Intermediaries can also offer technical assistance to support child care providers on a variety of topics, including applying for grants, tax and payroll, and the efficient use of grant funds on allowable expenses. For smaller child care centers and family child care programs, which are often overextended, this added capacity can make all the difference — ensuring that providers in communities with fewer financial resources and those with fewer staff can access all available resources.
Success in Kansas
The way Child Care Aware of Kansas has partnered with the Kansas Department for Children and Families (DCF) and the Kansas Department of Health and Environment (KDHE) is a prime example of how intermediaries can work with policymakers to ensure an equitable distribution of resources to support the child care field. Throughout the pandemic, CCAKS has led a variety of initiatives aimed at protecting the current supply of child care and supporting providers as they navigate the public health and economic crises.
In March 2020, CCAKS launched a child care grant program as part of the Kansas DCF Hero Relief Program, which offered subgrants directly to providers to sustain the supply of child care across the state, ensuring that even programs in hard-to-reach frontier communities gained access to resources. CCAKS tracked who was applying to receive grants so they could better target their outreach to fill the gaps.
The program provided revenue replacement funds as enrollment in child care programs dropped and compensated providers serving the children of essential workers through bonuses. In six months, the program subgranted more than $11 million in CARES Act funding equitably to more than 4,500 child care programs. This was a direct result of the program’s access to providers across the state, facilitated by CCAKS.
Additionally, in partnership with KDHE, CCAKS used CARES Act funds to create the Child Care Health Consultation Network. This program offered health consultations to more than 500 child care providers, helping programs find the best ways to meet COVID-19 health and safety recommendations — from setting up partitions to accommodate social distancing to establishing separate entry and exit points to limit contact during parent pick-up and drop-off. The program then helped providers apply for grants to make those changes. This targeted program built capacity for child care providers to adjust their operations during the pandemic and enabled those with limited resources or staff to implement these changes.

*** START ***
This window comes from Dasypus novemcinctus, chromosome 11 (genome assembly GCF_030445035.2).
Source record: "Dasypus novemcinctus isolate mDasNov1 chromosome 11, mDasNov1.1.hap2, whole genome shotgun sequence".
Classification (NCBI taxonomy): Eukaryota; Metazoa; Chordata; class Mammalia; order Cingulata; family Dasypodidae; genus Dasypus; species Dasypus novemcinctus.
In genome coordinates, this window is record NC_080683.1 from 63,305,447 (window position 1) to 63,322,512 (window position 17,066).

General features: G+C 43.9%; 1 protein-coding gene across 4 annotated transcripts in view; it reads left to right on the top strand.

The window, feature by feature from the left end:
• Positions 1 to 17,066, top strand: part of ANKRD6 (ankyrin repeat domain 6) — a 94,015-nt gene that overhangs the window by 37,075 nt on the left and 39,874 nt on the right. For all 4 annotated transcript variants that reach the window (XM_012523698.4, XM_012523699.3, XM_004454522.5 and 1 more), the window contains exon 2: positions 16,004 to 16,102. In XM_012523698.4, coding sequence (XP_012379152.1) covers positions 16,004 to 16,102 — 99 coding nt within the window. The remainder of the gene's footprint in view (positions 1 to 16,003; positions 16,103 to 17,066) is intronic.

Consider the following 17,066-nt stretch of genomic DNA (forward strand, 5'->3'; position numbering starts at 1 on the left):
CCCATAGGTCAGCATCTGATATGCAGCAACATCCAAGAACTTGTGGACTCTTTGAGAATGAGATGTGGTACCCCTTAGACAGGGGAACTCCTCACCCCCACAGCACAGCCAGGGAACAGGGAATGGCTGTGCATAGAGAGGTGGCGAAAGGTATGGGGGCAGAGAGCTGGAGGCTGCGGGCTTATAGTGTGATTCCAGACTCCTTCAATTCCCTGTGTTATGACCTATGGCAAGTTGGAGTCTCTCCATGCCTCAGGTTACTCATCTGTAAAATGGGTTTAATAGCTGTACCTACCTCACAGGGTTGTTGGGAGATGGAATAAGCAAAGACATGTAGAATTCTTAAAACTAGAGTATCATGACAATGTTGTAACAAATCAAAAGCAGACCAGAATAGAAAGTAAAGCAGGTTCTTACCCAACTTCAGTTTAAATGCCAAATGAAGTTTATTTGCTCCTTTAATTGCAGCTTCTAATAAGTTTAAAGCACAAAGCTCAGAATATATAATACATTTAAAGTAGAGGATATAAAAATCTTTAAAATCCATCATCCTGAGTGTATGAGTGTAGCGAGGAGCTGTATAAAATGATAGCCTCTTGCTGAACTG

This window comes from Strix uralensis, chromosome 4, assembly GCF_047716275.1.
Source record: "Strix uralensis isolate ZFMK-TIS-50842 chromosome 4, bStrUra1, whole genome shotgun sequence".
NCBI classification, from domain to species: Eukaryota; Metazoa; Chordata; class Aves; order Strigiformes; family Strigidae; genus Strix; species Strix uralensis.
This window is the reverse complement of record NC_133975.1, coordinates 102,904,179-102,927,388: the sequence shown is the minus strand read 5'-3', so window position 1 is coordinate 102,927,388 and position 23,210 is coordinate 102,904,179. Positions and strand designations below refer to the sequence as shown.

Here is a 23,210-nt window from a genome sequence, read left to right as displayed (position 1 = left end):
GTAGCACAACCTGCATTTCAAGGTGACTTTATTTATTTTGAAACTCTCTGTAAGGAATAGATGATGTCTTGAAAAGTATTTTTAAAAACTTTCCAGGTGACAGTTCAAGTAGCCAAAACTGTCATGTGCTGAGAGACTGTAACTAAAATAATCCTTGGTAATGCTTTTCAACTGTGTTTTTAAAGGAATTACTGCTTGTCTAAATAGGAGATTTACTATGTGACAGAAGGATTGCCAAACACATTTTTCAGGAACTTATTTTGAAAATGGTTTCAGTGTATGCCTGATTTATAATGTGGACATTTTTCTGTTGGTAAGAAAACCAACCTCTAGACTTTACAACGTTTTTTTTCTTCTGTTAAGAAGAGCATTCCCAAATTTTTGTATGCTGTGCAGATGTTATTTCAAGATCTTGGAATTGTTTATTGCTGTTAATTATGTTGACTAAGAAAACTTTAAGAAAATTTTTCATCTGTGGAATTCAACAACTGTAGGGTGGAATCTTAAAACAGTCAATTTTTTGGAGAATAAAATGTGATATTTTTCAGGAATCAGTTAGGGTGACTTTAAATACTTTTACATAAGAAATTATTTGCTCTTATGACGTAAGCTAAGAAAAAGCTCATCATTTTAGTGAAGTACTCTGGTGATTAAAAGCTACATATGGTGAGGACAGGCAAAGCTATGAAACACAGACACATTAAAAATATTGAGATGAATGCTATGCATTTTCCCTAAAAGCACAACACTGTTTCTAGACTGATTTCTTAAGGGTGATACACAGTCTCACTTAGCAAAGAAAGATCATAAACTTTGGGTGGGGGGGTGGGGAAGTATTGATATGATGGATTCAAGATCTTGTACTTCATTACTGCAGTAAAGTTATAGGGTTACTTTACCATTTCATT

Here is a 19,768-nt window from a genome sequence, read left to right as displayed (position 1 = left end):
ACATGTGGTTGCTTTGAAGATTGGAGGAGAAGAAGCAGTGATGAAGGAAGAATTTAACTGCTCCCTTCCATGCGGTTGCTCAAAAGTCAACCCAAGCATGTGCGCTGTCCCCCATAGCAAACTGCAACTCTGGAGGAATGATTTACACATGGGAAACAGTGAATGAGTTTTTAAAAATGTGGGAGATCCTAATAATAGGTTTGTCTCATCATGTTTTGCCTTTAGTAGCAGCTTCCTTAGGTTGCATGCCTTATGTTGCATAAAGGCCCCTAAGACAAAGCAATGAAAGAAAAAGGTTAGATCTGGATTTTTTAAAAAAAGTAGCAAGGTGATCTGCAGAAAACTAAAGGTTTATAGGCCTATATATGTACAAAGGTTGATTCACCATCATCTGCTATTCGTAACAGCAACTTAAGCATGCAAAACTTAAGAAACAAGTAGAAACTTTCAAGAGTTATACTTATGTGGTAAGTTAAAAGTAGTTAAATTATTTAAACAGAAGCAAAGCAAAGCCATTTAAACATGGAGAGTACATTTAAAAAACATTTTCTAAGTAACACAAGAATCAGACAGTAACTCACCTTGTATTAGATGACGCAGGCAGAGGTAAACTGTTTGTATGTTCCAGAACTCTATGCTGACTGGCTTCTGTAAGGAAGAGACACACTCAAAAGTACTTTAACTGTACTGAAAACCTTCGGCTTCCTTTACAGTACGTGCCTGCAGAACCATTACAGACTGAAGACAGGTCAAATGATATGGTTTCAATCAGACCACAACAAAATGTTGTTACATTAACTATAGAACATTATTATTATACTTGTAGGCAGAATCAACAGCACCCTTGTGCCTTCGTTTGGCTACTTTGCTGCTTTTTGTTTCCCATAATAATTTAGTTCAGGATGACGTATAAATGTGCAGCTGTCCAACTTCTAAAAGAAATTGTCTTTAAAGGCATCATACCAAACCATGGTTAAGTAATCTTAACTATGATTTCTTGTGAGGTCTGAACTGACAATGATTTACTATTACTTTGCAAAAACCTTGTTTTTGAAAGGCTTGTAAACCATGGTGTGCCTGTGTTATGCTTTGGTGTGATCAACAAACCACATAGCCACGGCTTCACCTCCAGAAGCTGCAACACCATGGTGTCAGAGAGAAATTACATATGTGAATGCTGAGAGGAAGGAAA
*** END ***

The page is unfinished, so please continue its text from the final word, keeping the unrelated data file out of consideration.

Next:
An Equitable Future
As the country continues to respond to the COVID-19 pandemic, the thoughtful distribution of public investments will be key to building an equitable child care system — the industry that makes all other work possible.
Building off proven strategies and lessons learned from previous distribution of public funding, intermediaries like CCAKS can leverage their experience to help states prioritize equity in distributing the $24 billion for child care relief and stabilization and future public investments.
An important first step toward building an equitable child care system was the federal infusion of $39 billion to stabilize and protect the current child care industry.
But expanding access to quality child care for all families of young children will require sustained, long-term public investments that offer fair, livable wages for early educators and that provide affordable, high-quality child care options in the many settings required to meet families’ needs.
Through policy research, MK’s work focuses on advocating for progressive system change that will increase access to quality child care and early learning opportunities for all families, while fairly compensating early educators and child care providers.